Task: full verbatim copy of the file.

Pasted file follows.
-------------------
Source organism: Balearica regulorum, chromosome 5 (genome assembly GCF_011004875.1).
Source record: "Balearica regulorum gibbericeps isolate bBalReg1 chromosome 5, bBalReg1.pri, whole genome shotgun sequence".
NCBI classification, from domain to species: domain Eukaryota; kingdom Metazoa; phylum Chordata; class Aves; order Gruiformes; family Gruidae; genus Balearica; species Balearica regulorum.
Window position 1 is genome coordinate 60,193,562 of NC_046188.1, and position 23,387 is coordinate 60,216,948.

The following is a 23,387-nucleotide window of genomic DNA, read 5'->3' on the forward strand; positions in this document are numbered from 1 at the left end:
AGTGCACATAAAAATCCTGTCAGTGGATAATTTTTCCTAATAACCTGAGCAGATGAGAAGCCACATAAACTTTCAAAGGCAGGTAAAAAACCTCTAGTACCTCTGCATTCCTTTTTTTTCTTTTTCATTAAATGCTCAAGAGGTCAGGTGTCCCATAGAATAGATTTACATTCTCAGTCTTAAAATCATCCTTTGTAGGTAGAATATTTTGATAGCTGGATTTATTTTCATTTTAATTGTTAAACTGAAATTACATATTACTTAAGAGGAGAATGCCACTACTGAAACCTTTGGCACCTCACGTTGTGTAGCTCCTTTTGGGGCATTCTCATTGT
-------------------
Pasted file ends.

Source organism: Balearica regulorum, chromosome 5 (genome assembly GCF_011004875.1).
Source record: "Balearica regulorum gibbericeps isolate bBalReg1 chromosome 5, bBalReg1.pri, whole genome shotgun sequence".
NCBI classification, from domain to species: domain Eukaryota; kingdom Metazoa; phylum Chordata; class Aves; order Gruiformes; family Gruidae; genus Balearica; species Balearica regulorum.
Window position 1 is genome coordinate 60,193,562 of NC_046188.1, and position 23,387 is coordinate 60,216,948.

The following is a 23,387-nucleotide window of genomic DNA, read 5'->3' on the forward strand; positions in this document are numbered from 1 at the left end:
AGTGCACATAAAAATCCTGTCAGTGGATAATTTTTCCTAATAACCTGAGCAGATGAGAAGCCACATAAACTTTCAAAGGCAGGTAAAAAACCTCTAGTACCTCTGCATTCCTTTTTTTTCTTTTTCATTAAATGCTCAAGAGGTCAGGTGTCCCATAGAATAGATTTACATTCTCAGTCTTAAAATCATCCTTTGTAGGTAGAATATTTTGATAGCTGGATTTATTTTCATTTTAATTGTTAAACTGAAATTACATATTACTTAAGAGGAGAATGCCACTACTGAAACCTTTGGCACCTCACGTTGTGTAGCTCCTTTTGGGGCATTCTCATTGT